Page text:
At the Milwaukee Town Meeting, Linda Birnbaum set the stage for a panel discussion by environmental public health specialists and city and regional officials. Birnbaum began her presentation with impressions from the afternoon trolley tour of the city — recounting the neighborhoods, gardens and river valley industrial brownfield sites she saw that day to emphasize the interconnectedness of the environment with public health and quality of life.
In her talk, Birnbaum highlighted "some of the outstanding work that NIEHS is supporting here at UW-Milwaukee," including basic research into the biological mechanisms of toxicity, detection of freshwater viral, bacterial and chemical contaminants, and the innovative outreach initiative, Healthy Latino Families and Schools. She described work at UWM as an example of the productive mix of "'small science' conducted by individual labs" with the work of "'big science' teams, which may be needed to answer some of the most intractable questions."
Moving to the national and international levels, Birnbaum surveyed the Institute's "larger research investment" in environmental health science, especially in research on the long-term health effects of early environmental exposures. She focused on new and renewed efforts to prevent disease through effective translation of research results into public health initiatives for improving children's health and development by preventing and treating chronic diseases.
Birnbaum's closing comments brought her back to the streets and neighborhoods of Milwaukee. "We look forward to supporting and working with scientists, health care providers and community members here in a great city on a great lake," she concluded, "to continue the success of this work, to better understand how the environment affects our health, and to develop effective prevention strategies to protect public health."
In closing, Birnbaum emphasized the pressing need for environmental health research. "You can't change your genes, but you can change your environment," she said. "The question is not, 'Can we afford to do this research?'" she said. "It's, 'Can we afford not to?'"
New Jersey Town Meeting
The Environment and Child Health
June 17, 2009
New Brunswick, N.J.
NIEHS scientists traveled to New Brunswick, N.J., in support of a June 17 Environmental and Child Health Town Meeting that included opening comments by NIEHS and National Toxicology Program (NTP) Director Linda Birnbaum ("/Rhythmyx/assembler/render?sys_contentid=1840&sys_revision=15&sys_variantid=639&sys_context=0&sys_authtype=0&sys_siteid=&sys_folderid=" sys_dependentvariantid="639" sys_dependentid="1840" inlinetype="rxhyperlink" rxinlineslot="103" sys_dependentid="1840" sys_siteid="" sys_folderid=""). The program was organized by the NIEHS Center for Environmental Exposures and Disease (CEED), which is housed in the Environmental and Occupational Health Sciences Institute (EOHSI) at the University of Medicine and Dentistry of New Jersey (UMDNJ). The meeting was held at the Jane Voorhees Zimmerli Art Museum on the Rutgers campus in New Brunswick.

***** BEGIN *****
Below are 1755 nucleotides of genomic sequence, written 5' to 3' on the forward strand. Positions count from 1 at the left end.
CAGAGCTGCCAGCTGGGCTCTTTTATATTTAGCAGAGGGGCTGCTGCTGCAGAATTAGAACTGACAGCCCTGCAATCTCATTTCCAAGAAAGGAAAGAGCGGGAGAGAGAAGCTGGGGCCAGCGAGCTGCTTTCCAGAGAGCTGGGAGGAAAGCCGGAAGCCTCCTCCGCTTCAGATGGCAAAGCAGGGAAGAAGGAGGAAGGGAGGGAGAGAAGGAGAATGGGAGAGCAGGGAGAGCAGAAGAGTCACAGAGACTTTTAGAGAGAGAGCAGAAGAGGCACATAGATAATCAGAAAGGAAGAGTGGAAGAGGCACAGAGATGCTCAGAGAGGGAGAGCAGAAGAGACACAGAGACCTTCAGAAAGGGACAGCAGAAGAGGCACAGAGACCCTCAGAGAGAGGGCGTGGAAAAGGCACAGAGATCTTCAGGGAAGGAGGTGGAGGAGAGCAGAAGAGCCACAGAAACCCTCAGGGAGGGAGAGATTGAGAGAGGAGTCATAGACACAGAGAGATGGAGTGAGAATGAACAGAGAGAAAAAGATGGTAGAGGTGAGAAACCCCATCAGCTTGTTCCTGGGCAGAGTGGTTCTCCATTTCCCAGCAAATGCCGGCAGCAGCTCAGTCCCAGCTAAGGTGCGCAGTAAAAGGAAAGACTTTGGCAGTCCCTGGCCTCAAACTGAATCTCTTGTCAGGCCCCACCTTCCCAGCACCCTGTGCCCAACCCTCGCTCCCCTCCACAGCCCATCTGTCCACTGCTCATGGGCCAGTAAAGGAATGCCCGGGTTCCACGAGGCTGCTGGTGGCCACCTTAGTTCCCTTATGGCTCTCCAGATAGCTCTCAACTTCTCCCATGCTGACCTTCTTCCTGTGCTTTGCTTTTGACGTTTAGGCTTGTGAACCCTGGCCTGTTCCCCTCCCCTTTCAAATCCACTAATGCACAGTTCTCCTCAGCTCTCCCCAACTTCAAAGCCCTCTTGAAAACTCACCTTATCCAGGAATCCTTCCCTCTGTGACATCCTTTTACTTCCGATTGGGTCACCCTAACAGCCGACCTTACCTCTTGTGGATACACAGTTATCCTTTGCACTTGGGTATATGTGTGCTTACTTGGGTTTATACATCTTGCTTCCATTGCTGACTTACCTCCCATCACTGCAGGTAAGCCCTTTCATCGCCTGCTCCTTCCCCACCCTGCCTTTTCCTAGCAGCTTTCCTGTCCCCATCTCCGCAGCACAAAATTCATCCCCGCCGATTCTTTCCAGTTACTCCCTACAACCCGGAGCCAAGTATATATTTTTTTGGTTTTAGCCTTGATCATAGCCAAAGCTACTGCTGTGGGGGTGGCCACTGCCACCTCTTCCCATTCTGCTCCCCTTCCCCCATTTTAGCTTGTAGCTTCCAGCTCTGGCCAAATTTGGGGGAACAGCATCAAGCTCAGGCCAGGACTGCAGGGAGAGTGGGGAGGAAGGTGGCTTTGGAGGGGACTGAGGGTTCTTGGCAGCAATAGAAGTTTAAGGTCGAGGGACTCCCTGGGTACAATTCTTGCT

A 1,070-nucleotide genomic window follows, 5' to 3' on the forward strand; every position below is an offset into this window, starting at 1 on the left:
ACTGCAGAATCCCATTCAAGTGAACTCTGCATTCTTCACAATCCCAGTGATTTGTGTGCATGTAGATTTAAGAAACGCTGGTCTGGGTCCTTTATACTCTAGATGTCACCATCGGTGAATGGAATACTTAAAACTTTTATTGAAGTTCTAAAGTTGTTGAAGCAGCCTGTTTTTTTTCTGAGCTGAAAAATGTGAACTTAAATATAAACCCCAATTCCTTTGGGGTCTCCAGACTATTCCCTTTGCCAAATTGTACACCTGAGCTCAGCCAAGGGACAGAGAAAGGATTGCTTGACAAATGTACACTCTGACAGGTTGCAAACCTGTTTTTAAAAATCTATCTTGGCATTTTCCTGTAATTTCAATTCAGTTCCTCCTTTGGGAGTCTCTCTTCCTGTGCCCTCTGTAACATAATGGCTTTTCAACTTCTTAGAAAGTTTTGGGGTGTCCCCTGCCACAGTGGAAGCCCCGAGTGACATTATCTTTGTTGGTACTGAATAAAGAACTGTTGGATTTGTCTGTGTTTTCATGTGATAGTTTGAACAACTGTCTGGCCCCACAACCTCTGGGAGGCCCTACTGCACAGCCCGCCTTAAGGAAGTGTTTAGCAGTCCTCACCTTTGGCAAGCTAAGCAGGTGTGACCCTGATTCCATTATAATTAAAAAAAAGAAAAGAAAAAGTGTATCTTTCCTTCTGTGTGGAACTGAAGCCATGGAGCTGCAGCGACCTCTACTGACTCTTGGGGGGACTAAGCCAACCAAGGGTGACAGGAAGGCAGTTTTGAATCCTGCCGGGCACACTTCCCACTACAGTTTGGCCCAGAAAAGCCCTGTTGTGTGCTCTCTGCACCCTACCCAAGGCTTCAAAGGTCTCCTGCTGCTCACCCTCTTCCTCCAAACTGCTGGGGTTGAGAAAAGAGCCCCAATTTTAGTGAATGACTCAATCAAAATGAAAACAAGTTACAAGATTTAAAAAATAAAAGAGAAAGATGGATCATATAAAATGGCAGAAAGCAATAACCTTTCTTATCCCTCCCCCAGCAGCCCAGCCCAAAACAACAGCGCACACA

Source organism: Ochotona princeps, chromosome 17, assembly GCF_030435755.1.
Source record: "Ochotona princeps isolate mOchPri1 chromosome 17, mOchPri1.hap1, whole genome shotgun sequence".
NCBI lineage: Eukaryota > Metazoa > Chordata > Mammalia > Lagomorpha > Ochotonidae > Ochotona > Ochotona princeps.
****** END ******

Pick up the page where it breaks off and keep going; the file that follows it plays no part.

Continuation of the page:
The event was an opportunity for Birnbaum, a native of New Jersey, to visit the city where NIEHS held its first town hall meeting in 1998. She told her audience at the evening session of the program that NIEHS is proud of its "long history of seeking involvement from a broad array of constituencies, including scientists, health care professionals and communities, in setting its research agenda and in fostering community-university partnerships to implement parts of that agenda."
"As we go forward, we want to make sure we are supporting the most important types of science, from 'small science' conducted by individual labs, which can be nimble and innovative, to 'big science' research teams, which may be needed to answer some of the most intractable questions," Birnbaum explained. "We will need to use a judicious mix of the best individual investigators, as well as the capabilities of research teams, to uncover all the complex ways in which environmental exposures work on biological systems with genetic and other host susceptibility mechanisms to affect health and disease."